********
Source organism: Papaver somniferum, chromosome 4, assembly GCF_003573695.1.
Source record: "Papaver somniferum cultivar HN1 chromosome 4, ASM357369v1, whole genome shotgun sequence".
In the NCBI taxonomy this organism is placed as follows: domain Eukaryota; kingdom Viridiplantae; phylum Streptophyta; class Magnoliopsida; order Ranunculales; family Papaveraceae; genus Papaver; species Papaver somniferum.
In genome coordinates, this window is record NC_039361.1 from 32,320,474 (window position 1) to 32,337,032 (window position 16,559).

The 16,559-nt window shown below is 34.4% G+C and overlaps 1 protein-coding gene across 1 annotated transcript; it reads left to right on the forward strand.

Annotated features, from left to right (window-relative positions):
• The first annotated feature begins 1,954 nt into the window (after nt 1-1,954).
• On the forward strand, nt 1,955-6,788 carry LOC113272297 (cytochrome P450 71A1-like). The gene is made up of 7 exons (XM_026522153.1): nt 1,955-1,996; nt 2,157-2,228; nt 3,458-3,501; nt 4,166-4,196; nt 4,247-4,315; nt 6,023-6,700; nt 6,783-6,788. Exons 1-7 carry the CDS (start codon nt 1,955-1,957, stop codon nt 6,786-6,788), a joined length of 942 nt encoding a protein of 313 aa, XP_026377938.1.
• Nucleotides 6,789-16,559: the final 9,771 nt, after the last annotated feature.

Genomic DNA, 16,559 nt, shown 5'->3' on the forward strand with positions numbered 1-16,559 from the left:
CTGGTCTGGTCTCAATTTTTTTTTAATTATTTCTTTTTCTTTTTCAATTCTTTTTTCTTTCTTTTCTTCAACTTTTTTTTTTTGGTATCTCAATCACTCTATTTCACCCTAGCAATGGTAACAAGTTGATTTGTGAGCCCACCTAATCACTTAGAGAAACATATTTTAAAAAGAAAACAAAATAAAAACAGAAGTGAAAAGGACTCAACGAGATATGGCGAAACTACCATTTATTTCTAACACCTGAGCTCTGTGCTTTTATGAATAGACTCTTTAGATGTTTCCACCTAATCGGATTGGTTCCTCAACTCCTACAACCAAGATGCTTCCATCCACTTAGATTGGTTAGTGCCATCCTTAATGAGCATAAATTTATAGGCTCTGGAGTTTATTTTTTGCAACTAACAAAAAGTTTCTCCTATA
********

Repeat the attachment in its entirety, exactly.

Source organism: Papaver somniferum, chromosome 4, assembly GCF_003573695.1.
Source record: "Papaver somniferum cultivar HN1 chromosome 4, ASM357369v1, whole genome shotgun sequence".
In the NCBI taxonomy this organism is placed as follows: domain Eukaryota; kingdom Viridiplantae; phylum Streptophyta; class Magnoliopsida; order Ranunculales; family Papaveraceae; genus Papaver; species Papaver somniferum.
In genome coordinates, this window is record NC_039361.1 from 32,320,474 (window position 1) to 32,337,032 (window position 16,559).

The 16,559-nt window shown below is 34.4% G+C and overlaps 1 protein-coding gene across 1 annotated transcript; it reads left to right on the forward strand.

Annotated features, from left to right (window-relative positions):
• The first annotated feature begins 1,954 nt into the window (after nt 1-1,954).
• On the forward strand, nt 1,955-6,788 carry LOC113272297 (cytochrome P450 71A1-like). The gene is made up of 7 exons (XM_026522153.1): nt 1,955-1,996; nt 2,157-2,228; nt 3,458-3,501; nt 4,166-4,196; nt 4,247-4,315; nt 6,023-6,700; nt 6,783-6,788. Exons 1-7 carry the CDS (start codon nt 1,955-1,957, stop codon nt 6,786-6,788), a joined length of 942 nt encoding a protein of 313 aa, XP_026377938.1.
• Nucleotides 6,789-16,559: the final 9,771 nt, after the last annotated feature.

Genomic DNA, 16,559 nt, shown 5'->3' on the forward strand with positions numbered 1-16,559 from the left:
CTGGTCTGGTCTCAATTTTTTTTTAATTATTTCTTTTTCTTTTTCAATTCTTTTTTCTTTCTTTTCTTCAACTTTTTTTTTTTGGTATCTCAATCACTCTATTTCACCCTAGCAATGGTAACAAGTTGATTTGTGAGCCCACCTAATCACTTAGAGAAACATATTTTAAAAAGAAAACAAAATAAAAACAGAAGTGAAAAGGACTCAACGAGATATGGCGAAACTACCATTTATTTCTAACACCTGAGCTCTGTGCTTTTATGAATAGACTCTTTAGATGTTTCCACCTAATCGGATTGGTTCCTCAACTCCTACAACCAAGATGCTTCCATCCACTTAGATTGGTTAGTGCCATCCTTAATGAGCATAAATTTATAGGCTCTGGAGTTTATTTTTTGCAACTAACAAAAAGTTTCTCCTATA